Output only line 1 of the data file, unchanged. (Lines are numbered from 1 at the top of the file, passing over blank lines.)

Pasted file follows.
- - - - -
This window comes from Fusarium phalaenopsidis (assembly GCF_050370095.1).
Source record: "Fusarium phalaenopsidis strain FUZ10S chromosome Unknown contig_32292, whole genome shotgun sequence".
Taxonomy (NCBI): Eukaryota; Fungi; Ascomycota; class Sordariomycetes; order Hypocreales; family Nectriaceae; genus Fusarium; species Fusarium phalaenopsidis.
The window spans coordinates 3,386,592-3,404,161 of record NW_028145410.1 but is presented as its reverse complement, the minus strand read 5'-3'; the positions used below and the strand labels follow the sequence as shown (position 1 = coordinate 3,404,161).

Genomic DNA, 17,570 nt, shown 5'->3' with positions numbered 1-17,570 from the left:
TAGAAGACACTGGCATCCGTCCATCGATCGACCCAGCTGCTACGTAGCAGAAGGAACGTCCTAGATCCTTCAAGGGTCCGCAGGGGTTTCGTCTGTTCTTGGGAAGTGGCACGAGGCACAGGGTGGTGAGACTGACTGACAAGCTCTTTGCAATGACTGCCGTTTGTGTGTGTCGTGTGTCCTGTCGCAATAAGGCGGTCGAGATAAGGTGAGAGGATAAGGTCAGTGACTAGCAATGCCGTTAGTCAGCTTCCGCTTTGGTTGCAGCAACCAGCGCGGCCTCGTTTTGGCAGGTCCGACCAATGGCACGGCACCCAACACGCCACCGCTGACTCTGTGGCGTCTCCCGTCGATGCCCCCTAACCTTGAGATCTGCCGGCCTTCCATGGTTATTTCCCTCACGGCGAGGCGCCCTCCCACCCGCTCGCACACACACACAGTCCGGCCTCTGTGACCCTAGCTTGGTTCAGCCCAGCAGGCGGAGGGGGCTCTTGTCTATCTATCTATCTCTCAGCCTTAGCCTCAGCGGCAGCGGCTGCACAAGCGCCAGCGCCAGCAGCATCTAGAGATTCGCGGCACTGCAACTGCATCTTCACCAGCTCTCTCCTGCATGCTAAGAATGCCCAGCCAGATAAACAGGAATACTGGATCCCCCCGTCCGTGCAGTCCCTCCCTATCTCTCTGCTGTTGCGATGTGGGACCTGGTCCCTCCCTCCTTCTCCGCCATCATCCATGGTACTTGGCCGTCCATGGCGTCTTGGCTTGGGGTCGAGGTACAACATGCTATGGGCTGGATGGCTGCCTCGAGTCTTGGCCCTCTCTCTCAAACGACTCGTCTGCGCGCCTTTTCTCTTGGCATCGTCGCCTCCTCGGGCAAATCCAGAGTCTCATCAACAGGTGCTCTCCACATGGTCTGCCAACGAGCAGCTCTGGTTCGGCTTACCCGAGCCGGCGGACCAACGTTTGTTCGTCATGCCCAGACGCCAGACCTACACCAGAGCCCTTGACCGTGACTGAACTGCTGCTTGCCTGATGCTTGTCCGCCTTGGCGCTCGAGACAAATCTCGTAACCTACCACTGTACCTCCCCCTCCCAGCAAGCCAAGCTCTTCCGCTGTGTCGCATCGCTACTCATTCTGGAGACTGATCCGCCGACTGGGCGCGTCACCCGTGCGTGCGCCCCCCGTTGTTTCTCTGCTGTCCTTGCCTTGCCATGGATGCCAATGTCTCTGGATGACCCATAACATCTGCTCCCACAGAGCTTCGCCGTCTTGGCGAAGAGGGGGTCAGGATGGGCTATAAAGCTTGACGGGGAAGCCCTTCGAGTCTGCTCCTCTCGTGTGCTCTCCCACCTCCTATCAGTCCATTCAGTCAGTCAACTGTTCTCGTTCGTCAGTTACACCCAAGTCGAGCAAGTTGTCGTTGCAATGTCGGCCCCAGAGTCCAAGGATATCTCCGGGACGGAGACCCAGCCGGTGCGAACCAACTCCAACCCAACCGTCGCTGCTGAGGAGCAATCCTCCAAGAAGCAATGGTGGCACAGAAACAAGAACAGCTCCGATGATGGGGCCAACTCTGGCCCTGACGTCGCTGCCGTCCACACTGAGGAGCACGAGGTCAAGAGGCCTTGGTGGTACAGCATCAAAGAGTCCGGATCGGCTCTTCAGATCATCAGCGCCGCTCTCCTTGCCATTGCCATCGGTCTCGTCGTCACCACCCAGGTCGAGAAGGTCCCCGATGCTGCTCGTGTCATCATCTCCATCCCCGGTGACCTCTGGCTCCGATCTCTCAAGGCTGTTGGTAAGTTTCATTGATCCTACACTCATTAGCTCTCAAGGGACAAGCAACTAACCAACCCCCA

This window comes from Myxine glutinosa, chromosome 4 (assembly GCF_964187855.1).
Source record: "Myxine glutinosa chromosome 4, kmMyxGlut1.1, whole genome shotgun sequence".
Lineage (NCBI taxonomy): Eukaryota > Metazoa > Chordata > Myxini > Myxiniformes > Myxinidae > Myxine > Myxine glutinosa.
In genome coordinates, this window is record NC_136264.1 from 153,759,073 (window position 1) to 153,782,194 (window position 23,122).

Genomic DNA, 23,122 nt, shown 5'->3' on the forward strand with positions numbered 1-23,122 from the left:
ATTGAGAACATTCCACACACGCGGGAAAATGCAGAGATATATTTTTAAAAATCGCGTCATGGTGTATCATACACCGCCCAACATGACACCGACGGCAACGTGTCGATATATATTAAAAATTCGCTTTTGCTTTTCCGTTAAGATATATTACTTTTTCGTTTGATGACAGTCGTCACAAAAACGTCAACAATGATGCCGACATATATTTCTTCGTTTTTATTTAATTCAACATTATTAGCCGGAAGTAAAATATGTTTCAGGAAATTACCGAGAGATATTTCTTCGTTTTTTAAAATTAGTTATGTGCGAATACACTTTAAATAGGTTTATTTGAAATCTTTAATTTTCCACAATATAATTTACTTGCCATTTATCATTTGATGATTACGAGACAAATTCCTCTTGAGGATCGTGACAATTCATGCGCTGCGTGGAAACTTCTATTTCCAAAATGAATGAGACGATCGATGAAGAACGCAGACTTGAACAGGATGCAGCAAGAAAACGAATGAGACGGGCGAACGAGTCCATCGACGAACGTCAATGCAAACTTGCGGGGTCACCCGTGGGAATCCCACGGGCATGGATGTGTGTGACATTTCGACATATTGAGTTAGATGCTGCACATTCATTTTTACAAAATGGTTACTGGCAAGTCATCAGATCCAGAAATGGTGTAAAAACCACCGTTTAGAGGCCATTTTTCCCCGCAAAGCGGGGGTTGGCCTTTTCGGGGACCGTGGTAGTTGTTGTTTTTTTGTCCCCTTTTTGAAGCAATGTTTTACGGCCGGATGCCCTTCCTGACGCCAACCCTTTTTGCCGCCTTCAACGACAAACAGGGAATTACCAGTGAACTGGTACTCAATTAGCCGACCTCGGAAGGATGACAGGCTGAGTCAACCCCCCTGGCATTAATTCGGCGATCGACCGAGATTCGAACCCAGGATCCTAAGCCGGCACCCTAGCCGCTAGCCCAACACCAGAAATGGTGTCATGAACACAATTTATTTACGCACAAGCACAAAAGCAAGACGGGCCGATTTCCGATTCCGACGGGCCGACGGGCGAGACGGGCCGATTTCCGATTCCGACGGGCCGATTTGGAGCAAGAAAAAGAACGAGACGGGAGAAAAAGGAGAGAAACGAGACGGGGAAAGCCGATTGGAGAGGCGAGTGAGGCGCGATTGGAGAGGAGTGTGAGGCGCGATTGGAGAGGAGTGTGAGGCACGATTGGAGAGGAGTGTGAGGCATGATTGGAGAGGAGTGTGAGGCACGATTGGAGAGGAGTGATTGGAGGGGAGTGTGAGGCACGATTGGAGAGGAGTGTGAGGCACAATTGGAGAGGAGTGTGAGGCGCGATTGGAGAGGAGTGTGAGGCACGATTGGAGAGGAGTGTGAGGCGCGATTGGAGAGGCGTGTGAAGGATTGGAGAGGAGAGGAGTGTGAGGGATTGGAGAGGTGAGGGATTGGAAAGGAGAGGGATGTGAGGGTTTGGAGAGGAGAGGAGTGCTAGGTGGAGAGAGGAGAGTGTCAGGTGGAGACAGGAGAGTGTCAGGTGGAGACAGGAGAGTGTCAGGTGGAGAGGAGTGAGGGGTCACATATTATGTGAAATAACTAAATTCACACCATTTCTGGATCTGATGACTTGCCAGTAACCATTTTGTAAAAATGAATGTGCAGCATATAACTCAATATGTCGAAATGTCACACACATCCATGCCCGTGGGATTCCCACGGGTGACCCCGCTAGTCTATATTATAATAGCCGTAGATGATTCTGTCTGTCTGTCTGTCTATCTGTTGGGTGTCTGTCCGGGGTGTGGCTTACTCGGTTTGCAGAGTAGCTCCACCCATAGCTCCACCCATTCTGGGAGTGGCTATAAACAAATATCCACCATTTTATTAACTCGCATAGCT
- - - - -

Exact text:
This window comes from Fusarium phalaenopsidis (assembly GCF_050370095.1).